Jernigan: A Novel
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From Holden Caulfield to Moses Herzog, our best literature has been narrated by malcontents. To this lineage add Peter Jernigan, who views the world with ferocious intelligence, grim rapture, and a chainsaw wit that he turns, with disastrous consequences, on his wife, his teenaged son, his dangerously vulnerable mistress—and, not least of all, on himself. This novel is a bravura performance: a funny, scary, mesmerizing study of a man walking off the edge with his eyes wide open—wisecracking all the way.
Pulitzer Prize finalist and National Book Critics Circle Award.
all this time, which I’d been assuming was just a pleasant hallucination, was actually Uncle Fred singing arpeggios—ha ha ha HA ha ha ha—slapping his palms on the surface of the water in rhythm and marvelling at the echoes. Of which there were many, many. I told Uncle Fred—and I wasn’t trying to flatter him at all—that it was the most incredible music I’d ever heard, more incredible than, like, Mahler. Don’t ask me why Mahler. Then we found our way back to the trailer, with the sun making jewels
went back and lay down on the couch again to wait for my head to stop hurting. It was as silent as before. Christ, what if they were in there like what’s-his-name? If they’d put on this show of being oh so happy and had actually chosen today to carry out their suicide pact. And my fingerprints all over. Oh, I wasn’t serious. Just one more thought; it doesn’t pay off anyplace later in the story. I got up again and went to the table and had a good old belt of that Absolut right out of the bottle.
the door. “Christmas comes but once a year.” Mr. Gracious. Snow was really coming down. The walkway was completely white, and just a few blades of grass were sticking up out of the white lawn. It was a little warmer inside than out, but the stove had cooled enough to put your hand on. You could hear the tv going in the kids’ room. I got the stove started and sat there in my coat. First the heat hit my shins. Then I felt it on my face. Then I went out to fetch Martha. The car was throbbing away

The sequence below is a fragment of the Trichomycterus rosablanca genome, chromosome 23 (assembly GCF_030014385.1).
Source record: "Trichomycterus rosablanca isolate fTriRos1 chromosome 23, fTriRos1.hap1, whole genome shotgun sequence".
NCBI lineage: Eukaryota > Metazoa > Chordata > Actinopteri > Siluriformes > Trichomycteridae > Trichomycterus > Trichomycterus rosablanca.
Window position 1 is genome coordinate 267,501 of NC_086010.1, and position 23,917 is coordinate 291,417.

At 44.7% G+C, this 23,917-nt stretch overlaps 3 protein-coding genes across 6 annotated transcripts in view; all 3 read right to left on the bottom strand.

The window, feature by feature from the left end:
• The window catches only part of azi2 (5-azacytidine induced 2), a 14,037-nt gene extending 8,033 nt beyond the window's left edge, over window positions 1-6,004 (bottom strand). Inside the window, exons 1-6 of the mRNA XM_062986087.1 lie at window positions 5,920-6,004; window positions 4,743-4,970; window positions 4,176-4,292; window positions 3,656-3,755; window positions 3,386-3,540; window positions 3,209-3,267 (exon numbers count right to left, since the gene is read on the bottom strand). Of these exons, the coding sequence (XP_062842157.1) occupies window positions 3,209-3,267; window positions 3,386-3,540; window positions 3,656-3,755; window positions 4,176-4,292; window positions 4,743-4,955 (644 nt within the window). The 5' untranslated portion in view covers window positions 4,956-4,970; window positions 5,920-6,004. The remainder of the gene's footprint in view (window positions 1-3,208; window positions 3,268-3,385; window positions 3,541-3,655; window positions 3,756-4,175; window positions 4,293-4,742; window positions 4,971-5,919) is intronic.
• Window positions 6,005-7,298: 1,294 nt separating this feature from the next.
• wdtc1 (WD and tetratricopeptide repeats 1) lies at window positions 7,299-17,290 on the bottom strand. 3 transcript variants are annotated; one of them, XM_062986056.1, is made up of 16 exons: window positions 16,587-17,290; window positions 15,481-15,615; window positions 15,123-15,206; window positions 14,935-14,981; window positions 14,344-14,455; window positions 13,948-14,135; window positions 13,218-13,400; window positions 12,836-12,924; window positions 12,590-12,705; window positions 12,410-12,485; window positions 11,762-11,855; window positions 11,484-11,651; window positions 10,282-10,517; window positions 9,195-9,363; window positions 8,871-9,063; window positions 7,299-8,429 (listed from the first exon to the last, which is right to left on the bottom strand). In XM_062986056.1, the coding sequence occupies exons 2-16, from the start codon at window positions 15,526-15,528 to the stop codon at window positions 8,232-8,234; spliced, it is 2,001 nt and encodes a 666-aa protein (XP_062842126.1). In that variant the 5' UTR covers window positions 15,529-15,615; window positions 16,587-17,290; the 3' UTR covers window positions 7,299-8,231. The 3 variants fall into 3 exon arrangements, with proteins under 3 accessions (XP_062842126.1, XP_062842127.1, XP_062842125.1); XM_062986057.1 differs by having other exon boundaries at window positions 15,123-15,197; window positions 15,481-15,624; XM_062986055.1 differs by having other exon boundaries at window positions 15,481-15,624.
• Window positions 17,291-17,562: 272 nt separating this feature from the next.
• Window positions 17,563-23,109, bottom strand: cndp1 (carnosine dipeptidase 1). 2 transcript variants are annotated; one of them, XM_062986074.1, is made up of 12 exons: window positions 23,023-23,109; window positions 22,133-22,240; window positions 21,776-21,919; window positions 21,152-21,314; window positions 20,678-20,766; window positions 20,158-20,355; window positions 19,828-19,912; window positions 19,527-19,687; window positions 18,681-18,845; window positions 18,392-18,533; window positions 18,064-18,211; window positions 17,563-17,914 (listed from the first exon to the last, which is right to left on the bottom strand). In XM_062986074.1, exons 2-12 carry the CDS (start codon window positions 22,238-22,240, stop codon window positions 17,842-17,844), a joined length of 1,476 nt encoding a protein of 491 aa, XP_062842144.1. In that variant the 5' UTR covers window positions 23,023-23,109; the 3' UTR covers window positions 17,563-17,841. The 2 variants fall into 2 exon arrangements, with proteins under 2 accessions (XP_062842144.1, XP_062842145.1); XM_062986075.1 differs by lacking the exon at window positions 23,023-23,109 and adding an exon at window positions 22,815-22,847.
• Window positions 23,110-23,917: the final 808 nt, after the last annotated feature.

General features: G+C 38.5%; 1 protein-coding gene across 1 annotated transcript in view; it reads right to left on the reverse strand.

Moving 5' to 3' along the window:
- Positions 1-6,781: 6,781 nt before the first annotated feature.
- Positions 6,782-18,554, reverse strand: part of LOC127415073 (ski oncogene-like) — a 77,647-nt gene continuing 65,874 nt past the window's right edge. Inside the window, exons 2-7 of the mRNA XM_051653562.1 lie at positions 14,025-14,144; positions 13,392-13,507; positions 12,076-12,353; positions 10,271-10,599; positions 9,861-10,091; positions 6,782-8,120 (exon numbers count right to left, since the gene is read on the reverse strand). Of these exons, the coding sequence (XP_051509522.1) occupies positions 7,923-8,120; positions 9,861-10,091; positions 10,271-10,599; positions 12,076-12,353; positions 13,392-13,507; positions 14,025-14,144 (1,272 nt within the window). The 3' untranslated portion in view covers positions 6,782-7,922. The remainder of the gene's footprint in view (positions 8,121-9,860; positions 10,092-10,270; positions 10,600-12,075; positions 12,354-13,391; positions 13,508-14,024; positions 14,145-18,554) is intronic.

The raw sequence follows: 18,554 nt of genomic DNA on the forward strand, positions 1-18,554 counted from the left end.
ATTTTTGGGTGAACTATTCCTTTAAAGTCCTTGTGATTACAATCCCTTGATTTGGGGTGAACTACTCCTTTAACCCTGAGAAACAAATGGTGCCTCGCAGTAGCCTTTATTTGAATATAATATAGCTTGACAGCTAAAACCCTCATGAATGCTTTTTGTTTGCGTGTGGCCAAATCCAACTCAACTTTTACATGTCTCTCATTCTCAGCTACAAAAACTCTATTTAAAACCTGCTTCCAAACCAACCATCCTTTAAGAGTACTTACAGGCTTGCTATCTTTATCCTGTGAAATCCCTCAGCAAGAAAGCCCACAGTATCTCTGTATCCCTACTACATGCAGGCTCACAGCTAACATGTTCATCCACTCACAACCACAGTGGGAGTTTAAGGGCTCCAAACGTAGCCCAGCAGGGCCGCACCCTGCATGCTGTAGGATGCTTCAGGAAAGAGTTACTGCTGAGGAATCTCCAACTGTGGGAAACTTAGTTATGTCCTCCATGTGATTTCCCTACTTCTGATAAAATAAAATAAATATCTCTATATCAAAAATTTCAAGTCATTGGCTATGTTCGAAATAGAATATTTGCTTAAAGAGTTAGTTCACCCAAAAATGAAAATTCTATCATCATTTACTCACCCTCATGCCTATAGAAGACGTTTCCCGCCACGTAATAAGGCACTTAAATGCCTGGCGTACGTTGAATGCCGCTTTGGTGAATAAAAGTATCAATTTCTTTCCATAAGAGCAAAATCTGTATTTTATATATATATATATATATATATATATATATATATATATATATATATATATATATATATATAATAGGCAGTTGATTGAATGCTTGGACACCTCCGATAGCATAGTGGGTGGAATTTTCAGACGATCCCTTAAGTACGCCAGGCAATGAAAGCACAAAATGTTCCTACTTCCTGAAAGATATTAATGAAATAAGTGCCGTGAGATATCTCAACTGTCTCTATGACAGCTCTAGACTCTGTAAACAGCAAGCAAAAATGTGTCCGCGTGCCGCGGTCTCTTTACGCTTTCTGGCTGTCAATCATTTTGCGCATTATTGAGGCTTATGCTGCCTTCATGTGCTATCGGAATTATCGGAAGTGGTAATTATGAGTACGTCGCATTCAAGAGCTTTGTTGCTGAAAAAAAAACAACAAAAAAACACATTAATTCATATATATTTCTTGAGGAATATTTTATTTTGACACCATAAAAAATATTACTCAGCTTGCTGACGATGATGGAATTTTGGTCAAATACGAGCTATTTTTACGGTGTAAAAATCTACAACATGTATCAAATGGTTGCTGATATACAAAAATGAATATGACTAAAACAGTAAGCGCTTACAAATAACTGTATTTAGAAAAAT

down. Couple flakes of snow. On the GW again, pretty adequately fuzzed by this time, driving into that sunset, the golden glare ahead inviting me just to close my eyes and be absorbed. Thinking about Judith again. There must have been a nanosecond there when she went Oh my God and then Oh all right, fuck it. I had another headache. Or more of the same headache. From squinting. From that God damn hand hurting. From worrying about how bad I was being, disappearing for hours on Christmas Day, drunk,
where it is tonight.” Then he went upstairs. Neither of them came down again. 2 I sat and drank more gin. Got out Martha’s Rand McNally Road Atlas and looked at New Hampshire-Vermont. Oh, I knew the way to Uncle Fred’s camp: I just wanted to look at the lone dot and at the red and blue roads like veins and arteries. Then turned on the tv and watched the Channel 9 news. At least we weren’t on it: there was that to be said for the Channel 9 news. I preferred the Channel 7 news because I was